Ross Lipman is an independent filmmaker and film restorationist. His many restorations at the UCLA Film & Television Archive include Charles Burnett's Killer of Sheep, Kent Mackenzie's The Exiles, the Academy Award-winning documentary The Times of Harvey Milk, and works by Charlie Chaplin, Orson Welles, Shirley Clarke, Kenneth Anger, and John Cassavetes. He was a 2008 recipient of Anthology Film Archives' Preservation Honors, and is a three-time winner of the National Society of Film Critics' Heritage Award. His essays on film history, technology, and aesthetics have been published in numerous books and journals. Lipman's filmmaking works have screened internationally and been collected by museums and institutions including the Oberhausen Kurzfilm Archive, Budapest's Balazs Bela Studios, Munich's Sammlung Goetz, The Academy Film Archive, Anthology Film Archives, and Northeast Historic Film.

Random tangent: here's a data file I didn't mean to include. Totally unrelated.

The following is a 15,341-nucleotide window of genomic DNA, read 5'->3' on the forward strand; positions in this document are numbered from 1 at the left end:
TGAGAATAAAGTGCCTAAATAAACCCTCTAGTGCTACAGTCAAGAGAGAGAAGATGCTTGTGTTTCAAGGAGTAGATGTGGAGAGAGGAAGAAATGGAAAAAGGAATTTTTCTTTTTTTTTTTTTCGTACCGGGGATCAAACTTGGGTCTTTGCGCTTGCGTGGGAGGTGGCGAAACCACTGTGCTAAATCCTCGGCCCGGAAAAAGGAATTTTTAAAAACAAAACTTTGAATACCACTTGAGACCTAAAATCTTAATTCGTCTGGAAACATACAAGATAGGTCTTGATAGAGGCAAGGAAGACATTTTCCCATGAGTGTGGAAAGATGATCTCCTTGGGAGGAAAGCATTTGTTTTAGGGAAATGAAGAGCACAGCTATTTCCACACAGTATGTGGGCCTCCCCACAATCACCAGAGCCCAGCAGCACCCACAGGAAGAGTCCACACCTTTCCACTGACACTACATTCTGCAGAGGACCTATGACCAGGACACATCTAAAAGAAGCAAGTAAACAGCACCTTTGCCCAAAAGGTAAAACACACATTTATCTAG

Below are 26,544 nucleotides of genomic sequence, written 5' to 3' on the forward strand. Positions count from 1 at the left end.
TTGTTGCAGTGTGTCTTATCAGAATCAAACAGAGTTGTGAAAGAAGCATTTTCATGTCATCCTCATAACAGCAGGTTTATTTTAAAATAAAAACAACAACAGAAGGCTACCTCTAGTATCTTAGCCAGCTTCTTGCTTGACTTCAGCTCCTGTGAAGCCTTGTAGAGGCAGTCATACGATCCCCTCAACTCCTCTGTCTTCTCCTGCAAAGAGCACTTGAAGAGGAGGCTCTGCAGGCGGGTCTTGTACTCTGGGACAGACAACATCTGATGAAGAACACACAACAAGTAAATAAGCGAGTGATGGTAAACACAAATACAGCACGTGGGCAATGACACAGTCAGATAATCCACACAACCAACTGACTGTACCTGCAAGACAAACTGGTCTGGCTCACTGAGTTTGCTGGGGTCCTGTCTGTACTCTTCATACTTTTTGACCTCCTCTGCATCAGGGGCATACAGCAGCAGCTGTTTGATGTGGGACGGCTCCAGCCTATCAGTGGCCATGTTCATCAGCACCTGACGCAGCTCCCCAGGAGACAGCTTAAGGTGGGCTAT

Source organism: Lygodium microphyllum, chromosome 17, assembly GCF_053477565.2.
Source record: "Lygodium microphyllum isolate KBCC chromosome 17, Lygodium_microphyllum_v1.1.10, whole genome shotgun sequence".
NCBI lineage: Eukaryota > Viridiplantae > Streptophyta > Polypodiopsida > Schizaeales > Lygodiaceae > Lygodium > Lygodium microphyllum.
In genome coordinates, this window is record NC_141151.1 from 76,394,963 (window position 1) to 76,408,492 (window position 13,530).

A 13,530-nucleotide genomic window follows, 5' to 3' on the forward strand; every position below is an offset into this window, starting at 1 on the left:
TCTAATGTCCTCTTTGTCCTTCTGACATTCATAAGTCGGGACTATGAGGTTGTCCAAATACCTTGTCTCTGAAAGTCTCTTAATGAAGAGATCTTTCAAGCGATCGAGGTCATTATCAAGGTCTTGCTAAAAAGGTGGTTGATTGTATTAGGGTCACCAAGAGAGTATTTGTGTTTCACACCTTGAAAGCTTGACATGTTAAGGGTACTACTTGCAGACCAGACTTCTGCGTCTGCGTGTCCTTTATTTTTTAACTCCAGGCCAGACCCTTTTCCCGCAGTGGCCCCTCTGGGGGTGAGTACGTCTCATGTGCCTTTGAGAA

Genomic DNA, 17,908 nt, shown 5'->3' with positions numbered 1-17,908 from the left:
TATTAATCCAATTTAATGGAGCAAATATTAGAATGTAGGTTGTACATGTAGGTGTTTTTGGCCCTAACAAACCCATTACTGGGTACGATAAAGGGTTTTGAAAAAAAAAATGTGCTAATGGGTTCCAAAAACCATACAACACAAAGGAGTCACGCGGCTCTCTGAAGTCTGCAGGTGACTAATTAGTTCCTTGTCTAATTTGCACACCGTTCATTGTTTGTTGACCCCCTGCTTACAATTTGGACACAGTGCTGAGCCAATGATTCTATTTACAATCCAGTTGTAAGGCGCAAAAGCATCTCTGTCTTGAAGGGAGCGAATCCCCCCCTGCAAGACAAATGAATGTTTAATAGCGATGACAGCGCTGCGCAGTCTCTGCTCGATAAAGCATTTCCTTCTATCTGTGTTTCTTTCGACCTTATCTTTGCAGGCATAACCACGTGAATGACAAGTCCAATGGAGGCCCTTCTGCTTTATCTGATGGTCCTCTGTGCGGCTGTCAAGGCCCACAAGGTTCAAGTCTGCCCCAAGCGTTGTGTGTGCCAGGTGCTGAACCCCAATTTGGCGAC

Through his parallel disciplines lies a fascination with the temporality and transience of human endeavor. In recent years he has been designing films, videos, and live cinema performances exploring urban decay as a marker of modern consciousness. His most recent film restoration is Barbara Loden's Wanda, and his most recent original production is the live cinema essay, The Book of Paradise Has No Author .
photo by Kris Cohen